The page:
4. Print directly from a photo editing software, such as Adobe Photoshop, to get the best control and quality over your prints. Not only can you use the software to enhance your photos by retouching, it will also give you the ability to do things to prepare your images for printing, whether it be resizing, changing the resolution or increasing the brightness or colour.

Image by Meryl CA

5. Learn to ‘proof’ your images. Professional photo editing software like Adobe Photoshop has a proofing feature, which allows you make adjustments based on a preview of what the program thinks the printed image will look like. This can save you time, ink and paper.

6. Do a test print of a photo before you begin printing multiple photos. A test print is a simple way of gauging the difference between what’s on screen and what’s on paper. This allows you to make adjustments and understand the difference in output between the screen and printer. For example, if the photo comes out too dark, you could increase the brightness in Photoshop. The same goes for colour - saturate or desaturate the colour until it matches what’s on screen. Maybe more sharpening or contrast is needed as well.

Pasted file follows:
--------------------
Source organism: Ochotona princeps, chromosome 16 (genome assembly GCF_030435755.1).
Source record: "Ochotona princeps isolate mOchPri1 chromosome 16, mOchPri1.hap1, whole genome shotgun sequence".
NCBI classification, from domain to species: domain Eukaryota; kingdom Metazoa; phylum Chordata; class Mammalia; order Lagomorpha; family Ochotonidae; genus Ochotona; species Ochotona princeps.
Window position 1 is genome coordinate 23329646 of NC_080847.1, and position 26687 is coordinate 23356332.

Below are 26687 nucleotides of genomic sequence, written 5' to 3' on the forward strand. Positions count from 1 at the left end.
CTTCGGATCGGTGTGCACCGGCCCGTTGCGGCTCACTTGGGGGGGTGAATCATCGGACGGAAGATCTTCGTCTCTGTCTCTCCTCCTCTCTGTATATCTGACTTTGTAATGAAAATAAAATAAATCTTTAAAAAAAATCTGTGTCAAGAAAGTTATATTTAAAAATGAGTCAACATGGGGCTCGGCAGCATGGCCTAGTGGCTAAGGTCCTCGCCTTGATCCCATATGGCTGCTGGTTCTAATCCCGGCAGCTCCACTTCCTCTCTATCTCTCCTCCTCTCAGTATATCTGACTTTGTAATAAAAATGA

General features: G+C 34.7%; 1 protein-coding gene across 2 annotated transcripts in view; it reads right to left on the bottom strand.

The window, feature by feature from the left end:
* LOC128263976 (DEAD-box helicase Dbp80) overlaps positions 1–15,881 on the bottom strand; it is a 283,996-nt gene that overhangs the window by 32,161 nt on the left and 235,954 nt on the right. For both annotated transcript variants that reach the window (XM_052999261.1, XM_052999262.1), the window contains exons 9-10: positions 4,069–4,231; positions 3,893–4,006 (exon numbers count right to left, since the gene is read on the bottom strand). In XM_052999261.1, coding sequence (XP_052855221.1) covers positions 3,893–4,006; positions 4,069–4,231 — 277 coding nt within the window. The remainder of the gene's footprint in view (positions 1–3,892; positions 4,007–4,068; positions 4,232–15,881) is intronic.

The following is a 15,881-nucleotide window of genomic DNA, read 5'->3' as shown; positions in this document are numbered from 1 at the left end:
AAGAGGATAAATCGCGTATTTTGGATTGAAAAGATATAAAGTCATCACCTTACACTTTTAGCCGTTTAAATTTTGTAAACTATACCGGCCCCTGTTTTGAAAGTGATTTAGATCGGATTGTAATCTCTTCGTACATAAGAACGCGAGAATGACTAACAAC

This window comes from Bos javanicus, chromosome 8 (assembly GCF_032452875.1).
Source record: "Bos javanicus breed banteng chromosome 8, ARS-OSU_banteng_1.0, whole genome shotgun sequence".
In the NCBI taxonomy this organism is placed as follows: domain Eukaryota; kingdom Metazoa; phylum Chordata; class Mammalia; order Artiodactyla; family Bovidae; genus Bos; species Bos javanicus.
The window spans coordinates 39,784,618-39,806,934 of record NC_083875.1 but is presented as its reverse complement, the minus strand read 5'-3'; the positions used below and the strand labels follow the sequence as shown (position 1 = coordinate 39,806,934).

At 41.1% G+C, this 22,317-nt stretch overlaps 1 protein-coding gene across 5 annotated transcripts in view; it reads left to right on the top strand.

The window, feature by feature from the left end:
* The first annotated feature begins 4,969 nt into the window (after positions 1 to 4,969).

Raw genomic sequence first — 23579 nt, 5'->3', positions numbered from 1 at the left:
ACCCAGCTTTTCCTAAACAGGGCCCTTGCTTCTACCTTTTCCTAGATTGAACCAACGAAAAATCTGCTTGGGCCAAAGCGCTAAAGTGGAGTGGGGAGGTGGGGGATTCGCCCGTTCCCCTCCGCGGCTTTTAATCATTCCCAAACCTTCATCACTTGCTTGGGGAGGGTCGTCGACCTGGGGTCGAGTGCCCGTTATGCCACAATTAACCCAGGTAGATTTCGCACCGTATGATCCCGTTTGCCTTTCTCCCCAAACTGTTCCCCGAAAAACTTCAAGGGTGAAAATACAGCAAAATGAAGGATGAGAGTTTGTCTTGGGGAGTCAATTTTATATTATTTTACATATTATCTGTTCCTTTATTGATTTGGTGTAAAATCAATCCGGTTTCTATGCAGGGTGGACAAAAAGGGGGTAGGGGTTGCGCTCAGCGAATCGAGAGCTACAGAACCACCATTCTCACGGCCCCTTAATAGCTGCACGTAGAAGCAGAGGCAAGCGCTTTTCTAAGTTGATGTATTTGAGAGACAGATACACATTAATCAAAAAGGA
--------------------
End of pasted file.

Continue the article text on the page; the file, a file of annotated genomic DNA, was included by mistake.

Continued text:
The beauty of home printing is that you can make adjustments and instantly print it to view the outcomes, and continue making more adjustments until you’re happy. Any adjustments made for print should be made on a copy image in Photoshop so that you do not adjust the original image for screen viewing. You would just save two files - one for web and one for print, and name them accordingly.

10 Tips For Printing Your Photographs Montage
Images by Travis Isaacs

With the accessibility of digital, it is so easy to upload your images to social media, or store them on a computer in folders you will forget about, but there’s something beautiful and special about a physical print, and being able to flip through an album. When we look at a printed image, we really slow down and appreciate it, rather than clicking through thousands of digital files without even stopping to really look. Try printing some of your images and framing them around the house - I guarantee you will appreciate them much more.

I like this Article - 4
More Articles by Steph Doran
view all articles by Steph Doran
ID: 37693
[ Submit a Comment ]
Trending Articles
Copyright 2012-2021 OatLabs ABN 18113479226. mobile version